Awesome site

This site is awesome.
I'm not a machinist by any stretch of the imagination, in fact, the last time I ran a lathe was about 30 years ago. I took a basic machine shop class, that met 2 evenings a week for 3 hrs. at a vo-tech. I do like to restore old John Deere tractors and stationary engines, and Maytags. So I thought a lathe would be kind of fun (and useful).

I just bought a 9A last weekend. It's all there, along with some tooling and Jacobs chucks. It runs and sounds good. It has the war dept tag on the front at the end of the bed. Based on the serial number, and the list I found on this site, I think it's a 1941 model. I don't think I got hurt at all at $500.00. I'll get some pics on here soon.

I'm going to do a complete restoration on it before I do anything else with it. N/a's rebuild thread is real inspirational.
I'll keep ya'll posted.

Welcome, You have come to the right place. This site does have a wealth of information and we will be glad to try to help you. Just remember, when in doubt ask questions here first. Before you mess something up. Not doing so could be costly.
Note: Take plenty of pictures of your lathe before and as you take it apart, as well as after you put it back together. It is the easiest and cheapest way to document everything you do. It will not only help you when you go back together with it, It will help you identify the parts and where they go. Place everything in Ziploc bags or plastic bins and mark them. There is a lot of little parts that can get lost Or left off if you don't.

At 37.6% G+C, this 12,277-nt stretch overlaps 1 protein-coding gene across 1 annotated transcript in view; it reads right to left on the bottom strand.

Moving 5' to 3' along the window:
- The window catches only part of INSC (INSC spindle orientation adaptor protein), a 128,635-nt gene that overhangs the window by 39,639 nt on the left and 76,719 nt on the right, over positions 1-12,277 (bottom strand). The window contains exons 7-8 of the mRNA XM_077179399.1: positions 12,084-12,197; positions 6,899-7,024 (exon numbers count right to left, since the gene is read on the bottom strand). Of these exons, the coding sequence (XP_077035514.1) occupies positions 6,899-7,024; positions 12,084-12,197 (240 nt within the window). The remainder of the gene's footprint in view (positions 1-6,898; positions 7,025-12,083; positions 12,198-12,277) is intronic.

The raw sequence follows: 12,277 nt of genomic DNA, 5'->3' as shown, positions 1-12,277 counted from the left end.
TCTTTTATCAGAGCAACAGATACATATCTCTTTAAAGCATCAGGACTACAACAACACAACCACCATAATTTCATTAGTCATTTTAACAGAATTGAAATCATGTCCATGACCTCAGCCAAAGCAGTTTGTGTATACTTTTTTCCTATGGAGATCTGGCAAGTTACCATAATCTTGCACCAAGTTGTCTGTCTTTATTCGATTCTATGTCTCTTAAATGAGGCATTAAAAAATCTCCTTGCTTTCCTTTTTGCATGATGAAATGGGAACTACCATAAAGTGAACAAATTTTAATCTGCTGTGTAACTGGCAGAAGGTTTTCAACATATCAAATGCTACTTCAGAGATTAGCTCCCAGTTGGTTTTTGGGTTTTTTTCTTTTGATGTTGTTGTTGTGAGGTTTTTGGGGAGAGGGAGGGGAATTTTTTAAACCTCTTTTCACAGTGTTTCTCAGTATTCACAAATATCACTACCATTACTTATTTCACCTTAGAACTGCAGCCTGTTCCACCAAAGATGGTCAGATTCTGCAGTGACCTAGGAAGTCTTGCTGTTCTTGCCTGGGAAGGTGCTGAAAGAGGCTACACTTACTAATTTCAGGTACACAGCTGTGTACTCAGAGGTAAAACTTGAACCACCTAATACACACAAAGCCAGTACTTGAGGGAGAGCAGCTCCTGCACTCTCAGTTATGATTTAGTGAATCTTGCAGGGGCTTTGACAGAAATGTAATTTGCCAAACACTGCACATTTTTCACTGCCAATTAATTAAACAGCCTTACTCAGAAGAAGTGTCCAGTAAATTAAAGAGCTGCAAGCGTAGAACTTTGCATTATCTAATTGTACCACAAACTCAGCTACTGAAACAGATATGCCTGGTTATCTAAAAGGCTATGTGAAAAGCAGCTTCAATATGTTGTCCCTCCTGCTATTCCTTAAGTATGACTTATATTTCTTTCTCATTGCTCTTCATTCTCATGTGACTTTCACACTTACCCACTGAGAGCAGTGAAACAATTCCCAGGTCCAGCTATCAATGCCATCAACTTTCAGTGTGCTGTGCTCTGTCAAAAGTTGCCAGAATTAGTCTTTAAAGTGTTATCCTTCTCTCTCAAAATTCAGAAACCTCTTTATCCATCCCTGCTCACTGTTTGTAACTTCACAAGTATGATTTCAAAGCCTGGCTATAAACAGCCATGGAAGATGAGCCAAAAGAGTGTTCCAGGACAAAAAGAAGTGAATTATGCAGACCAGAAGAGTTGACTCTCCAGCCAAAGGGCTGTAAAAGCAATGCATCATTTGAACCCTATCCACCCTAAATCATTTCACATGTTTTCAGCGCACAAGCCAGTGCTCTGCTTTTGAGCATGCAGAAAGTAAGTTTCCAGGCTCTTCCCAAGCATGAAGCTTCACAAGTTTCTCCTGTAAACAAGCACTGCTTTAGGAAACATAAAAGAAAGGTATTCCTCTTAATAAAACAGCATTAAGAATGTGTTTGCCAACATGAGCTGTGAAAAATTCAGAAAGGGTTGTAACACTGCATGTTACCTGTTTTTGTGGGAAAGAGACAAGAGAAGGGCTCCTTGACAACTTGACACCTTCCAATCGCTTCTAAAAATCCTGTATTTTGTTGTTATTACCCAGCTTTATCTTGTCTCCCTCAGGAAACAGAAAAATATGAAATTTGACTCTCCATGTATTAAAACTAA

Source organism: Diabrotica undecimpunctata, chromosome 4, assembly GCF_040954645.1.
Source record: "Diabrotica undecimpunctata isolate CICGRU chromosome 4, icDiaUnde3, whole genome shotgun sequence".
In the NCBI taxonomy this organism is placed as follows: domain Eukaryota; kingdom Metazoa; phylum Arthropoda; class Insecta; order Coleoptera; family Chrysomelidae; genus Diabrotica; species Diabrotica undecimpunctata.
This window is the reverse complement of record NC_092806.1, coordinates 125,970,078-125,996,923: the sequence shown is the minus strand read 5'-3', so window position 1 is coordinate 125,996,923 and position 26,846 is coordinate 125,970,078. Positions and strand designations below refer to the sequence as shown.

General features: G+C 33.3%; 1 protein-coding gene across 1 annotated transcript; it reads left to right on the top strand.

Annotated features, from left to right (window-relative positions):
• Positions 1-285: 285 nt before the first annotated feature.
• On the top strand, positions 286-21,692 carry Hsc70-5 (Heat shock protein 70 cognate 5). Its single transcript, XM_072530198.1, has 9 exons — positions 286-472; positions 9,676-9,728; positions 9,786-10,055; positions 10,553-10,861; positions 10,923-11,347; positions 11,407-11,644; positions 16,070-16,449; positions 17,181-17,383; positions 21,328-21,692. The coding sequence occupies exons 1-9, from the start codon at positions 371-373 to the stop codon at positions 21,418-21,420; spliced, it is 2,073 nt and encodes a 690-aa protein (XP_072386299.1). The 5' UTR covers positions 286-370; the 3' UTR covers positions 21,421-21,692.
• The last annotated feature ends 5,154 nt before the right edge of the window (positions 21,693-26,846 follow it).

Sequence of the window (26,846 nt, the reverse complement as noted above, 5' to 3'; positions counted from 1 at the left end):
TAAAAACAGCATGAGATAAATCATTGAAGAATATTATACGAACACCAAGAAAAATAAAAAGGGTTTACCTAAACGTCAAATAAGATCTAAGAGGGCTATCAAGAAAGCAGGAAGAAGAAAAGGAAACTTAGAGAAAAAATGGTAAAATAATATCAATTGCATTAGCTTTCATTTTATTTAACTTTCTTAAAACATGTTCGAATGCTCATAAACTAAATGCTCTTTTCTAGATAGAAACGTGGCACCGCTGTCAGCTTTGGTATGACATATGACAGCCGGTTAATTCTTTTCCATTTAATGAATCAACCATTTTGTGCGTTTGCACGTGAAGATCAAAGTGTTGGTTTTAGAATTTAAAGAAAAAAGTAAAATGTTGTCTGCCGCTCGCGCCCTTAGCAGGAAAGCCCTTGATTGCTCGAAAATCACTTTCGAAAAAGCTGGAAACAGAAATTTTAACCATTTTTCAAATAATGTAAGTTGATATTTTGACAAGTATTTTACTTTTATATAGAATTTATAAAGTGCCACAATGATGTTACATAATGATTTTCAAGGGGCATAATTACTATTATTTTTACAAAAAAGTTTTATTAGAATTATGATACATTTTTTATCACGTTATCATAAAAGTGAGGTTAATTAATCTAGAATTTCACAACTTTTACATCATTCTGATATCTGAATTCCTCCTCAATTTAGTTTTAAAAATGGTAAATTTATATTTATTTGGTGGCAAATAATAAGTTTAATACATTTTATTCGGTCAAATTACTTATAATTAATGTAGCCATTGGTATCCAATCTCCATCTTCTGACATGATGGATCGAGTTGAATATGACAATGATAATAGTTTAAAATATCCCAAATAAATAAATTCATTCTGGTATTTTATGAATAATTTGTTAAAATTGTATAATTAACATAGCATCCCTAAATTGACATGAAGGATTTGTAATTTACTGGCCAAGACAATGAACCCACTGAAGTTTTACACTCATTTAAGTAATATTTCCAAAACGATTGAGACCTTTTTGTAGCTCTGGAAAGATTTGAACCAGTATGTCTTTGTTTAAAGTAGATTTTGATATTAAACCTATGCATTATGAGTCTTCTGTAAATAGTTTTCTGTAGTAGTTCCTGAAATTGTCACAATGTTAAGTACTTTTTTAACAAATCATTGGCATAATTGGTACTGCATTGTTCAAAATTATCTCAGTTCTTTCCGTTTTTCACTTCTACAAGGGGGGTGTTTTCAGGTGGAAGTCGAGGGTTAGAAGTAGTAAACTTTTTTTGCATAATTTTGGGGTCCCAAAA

Pictures also help when you have a problem and we love to see before and after shots of your Lathe.
If you have not already done so go to "SWells site" There you will find a lot of information on your lathe. In particular the "U.S. Army 9" manual". This has a parts list for your lathe and will help you identify parts and where they go. If you want to look up the history of South Bend lathe go to "Lathe.UK". It is a UK company and they carried parts that are compatible with the South Bend lathe/Boxford machine. They also have a lot of information on other machines if you have the time to go through their site. It is the go to site for identifying any lathe or milling machine that you might run across.
Also "tools for cheap" carries Reproduction accessories for your lathe. If you need anything go their first.
Stay safe and have fun. And again welcome.
Joe.

Yes, ZipLock bags, a sharpie and a digital camera will be your best friends during a rebuild! Even more than the guys that helped you carry it down the basement stairs!
Also, find PM user SWBrooks and get his excellent rebuild manual and a rebuild kit, which includes all the felts, wipers and gaskets you will need. You can find it on ebay, but if you email him here, he'll save the ebay and paypal fees.
And welcome!
Steve

Lots of fun ahead. I would love getting a nice little lathe.

as you have restored Maytag engines and tractors you know all about taking photos and parts trays or bags....John Deere tractors are much
harder to put back together than a small lathe....ask me how I know that.

THANKS for the warm welcome.
And yes, zip lock baggies, sharpie, camera, etc. they're all part of the rebuild necessities.
Packrat, not only will the lathe be easier to put back together than the JD, it doesn't weigh NEARLY as much.
Thanks again and I'll stay in touch.

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